We also need to recall a story of Kalketu, the hunter, who came out of the forests in the Middle Ages to set up a kingdom, where agriculture would be the mainstay not hunting.
In simple terms, Bengal crafted its own narrative between the 15th century and 17th century, when more and more persons moved from their earlier professions of hunting, gathering, fishing and herding cattle to agriculture and settled life.
The Shiva model that finally succeeded in Bengal was actually the humble peasant of Shivayana literature. He is a potbellied peasant, who smokes ganja and goes around dancing with his ganas or companions, and is chased around the village by an angry Parvati, broom in hand. The peasant Shiva became an instant hit among the newly-emerging farmers of medieval Bengal. It is this democratisation of worship that distinguishes Bengal from other provinces.
But the pre-agricultural past of Bengal was not forgotten. The primary tale of Shivratri still focuses on a hunter, who climbed the branch of a bael tree on Shivratri. He happened to throw leaves throughout the night, quite inadvertently, upon a Shiv linga that was at the foot of the tree. When he died, Shiva’s hordes fought with Yama’s messengers for the body, which was taken directly to heaven, as Shiva wanted to reward him for his act of piety on the night of Shivratri.
It was later in the 18th century that Shiva cults from North India managed to establish the pan Indian Shiva in Bengal once again. Among them were the Naths such as Gorakshanath and Minanath, and Dashnamis, who set up the Tarakeshwar temple in West Bengal along with other temples. Rajas and zamindars like the Punjabi family of Burdwan Raj patronised Shiva and established many temples in Bengal too.
Then how old is the celebration of Shivratri in Bengal? The fact is that while many of our deities are quite ancient, many of their present festivals like Shivratri, could be fairly recent. We found that the worship of both Saraswati and Vishwakarma can be traced to just a century-and-a-half, once all classes of Bengalis realised that education ensured a decent livelihood and that the factory system brought jobs and economic prosperity. The problem is that Indians use the word pracheen or ancient quite vaguely. A hundred-year-old temple is ancient and so is Harappa of 5,000 years ago.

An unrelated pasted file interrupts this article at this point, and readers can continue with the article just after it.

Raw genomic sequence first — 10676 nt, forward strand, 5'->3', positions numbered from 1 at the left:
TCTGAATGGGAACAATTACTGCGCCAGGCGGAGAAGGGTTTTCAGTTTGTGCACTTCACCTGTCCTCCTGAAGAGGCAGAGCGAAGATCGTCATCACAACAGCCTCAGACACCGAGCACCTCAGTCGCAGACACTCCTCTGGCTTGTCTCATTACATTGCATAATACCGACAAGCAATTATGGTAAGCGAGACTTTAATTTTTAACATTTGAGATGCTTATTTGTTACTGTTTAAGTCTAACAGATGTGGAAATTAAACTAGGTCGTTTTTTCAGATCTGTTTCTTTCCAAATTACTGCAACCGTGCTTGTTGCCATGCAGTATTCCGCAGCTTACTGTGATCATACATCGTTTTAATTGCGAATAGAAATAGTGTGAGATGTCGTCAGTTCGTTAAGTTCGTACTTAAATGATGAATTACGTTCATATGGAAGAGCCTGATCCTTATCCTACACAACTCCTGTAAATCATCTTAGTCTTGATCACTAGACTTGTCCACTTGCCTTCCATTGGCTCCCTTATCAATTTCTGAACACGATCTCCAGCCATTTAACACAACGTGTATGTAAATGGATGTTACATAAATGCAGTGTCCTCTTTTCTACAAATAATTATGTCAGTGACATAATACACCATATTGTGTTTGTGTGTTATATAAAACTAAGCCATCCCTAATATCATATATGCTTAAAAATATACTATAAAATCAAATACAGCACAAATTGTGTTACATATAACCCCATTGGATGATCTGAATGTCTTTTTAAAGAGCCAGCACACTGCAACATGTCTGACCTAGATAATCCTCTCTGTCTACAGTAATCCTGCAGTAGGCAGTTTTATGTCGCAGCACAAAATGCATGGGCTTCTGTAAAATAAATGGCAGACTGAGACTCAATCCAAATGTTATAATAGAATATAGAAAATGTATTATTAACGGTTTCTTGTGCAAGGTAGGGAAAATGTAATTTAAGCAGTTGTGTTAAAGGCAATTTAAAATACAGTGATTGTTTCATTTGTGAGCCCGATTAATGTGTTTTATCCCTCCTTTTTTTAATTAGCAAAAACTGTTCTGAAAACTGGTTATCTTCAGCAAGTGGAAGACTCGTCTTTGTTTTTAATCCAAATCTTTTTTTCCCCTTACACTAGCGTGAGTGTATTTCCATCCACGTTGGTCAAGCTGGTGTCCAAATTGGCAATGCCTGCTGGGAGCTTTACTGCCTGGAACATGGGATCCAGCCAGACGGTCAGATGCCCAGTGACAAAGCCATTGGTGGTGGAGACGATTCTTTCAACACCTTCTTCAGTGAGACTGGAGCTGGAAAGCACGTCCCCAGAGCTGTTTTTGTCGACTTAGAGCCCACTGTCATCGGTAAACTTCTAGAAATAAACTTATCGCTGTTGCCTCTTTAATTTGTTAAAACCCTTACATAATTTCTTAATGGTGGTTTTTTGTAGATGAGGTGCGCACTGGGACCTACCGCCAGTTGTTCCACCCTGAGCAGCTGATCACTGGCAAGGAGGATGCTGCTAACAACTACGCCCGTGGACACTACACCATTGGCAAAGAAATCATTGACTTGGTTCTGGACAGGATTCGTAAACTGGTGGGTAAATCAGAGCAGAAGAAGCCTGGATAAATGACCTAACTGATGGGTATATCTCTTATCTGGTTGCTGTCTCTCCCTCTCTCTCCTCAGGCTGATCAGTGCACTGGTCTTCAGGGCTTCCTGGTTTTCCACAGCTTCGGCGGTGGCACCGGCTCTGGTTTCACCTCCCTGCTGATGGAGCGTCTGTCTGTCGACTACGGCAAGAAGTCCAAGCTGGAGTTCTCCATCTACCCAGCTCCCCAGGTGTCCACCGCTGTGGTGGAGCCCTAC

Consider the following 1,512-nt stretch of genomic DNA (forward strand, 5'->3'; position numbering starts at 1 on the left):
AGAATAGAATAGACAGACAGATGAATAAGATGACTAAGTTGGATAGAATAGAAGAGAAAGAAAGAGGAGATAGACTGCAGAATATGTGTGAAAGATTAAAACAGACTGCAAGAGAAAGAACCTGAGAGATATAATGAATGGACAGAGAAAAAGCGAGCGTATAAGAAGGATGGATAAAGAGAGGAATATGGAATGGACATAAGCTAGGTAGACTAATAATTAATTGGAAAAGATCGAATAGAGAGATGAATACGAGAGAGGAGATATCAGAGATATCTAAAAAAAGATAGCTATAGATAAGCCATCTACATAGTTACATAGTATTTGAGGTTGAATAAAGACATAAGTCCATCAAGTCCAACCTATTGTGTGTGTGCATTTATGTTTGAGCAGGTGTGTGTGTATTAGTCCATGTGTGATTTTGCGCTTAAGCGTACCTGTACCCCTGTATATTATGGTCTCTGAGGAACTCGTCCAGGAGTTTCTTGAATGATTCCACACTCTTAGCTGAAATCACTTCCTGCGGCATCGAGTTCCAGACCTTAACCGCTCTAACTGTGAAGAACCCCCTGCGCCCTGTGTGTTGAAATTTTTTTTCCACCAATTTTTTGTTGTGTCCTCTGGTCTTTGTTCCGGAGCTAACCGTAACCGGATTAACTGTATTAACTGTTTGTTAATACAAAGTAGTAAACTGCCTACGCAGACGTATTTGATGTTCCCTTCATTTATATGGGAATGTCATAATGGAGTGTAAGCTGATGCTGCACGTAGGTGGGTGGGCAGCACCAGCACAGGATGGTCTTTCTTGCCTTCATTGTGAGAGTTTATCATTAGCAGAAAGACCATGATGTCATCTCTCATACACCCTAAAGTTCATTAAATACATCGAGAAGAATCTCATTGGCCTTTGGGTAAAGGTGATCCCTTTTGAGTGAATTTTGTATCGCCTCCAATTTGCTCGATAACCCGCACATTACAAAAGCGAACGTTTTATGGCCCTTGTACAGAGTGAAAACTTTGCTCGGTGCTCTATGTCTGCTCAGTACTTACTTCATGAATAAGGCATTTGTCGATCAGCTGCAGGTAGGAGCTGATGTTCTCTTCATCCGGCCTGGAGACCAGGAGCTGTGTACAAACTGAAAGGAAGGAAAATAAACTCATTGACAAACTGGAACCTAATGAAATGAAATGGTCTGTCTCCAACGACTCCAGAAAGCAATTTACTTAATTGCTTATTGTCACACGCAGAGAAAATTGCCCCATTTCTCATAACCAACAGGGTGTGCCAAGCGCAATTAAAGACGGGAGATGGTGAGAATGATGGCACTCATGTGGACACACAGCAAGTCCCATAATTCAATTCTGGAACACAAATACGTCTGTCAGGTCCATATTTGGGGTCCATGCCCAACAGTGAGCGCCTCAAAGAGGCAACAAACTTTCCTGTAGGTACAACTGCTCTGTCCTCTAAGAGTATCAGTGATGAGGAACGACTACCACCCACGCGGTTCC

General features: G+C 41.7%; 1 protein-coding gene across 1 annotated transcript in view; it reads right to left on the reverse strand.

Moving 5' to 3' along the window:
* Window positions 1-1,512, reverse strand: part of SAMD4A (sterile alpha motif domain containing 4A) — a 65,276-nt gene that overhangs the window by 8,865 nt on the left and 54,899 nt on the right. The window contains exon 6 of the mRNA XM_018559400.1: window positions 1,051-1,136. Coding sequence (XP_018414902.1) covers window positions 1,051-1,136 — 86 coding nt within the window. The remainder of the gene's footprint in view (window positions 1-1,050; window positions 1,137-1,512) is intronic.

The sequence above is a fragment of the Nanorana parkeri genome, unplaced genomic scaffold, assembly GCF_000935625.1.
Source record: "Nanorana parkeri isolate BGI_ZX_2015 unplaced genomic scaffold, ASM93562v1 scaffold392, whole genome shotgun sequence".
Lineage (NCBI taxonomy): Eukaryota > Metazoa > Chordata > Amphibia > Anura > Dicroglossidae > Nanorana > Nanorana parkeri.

But we can still safely presume that in Bengal Shivratri must have been celebrated as a mass-level festival for more than 200 years. This is fairly old when we compare it to many others such as the community worship of Durga or Ganesh Chaturthi that were begun to be celebrated only a little more than a century ago.
John Murdoch, who complied the earliest serious and detailed studies of Indian festivals wrote in 1904 that “notwithstanding its reputed sanctity, it is evidently quite modern”. In Bengal, Shivratri seems to have been adopted only in the late 18th or early 19th centuries when Bengali well-educated gentlefolk started reinforcing male patriarchy as soon as they became prosperous under British rule.
This is the age when Sati increased and widows were treated cruelly or banished to Kashi Vrindavan. Jamai Sasthi – a festival dedicated to the son-in-law – was the rage and all socio-religious energies were directed at husbands – praying for a good one was just part of this trend.
Thus we have two Shiva traditions that run parallel to each other in Bengal – one that loves the poor but jolly peasant Shiva or Bholanath, and the other that prays to the King of Kailash.
One more issue is that Bengalis often wonder how this God of the cold Himalayas could manage to survive with just a single piece of tiger skin around his waist. As is well known, Bengalis are terrified of the cold and they quickly put on mufflers and monkey caps as soon as the temperature drops below 25 degrees Celsius.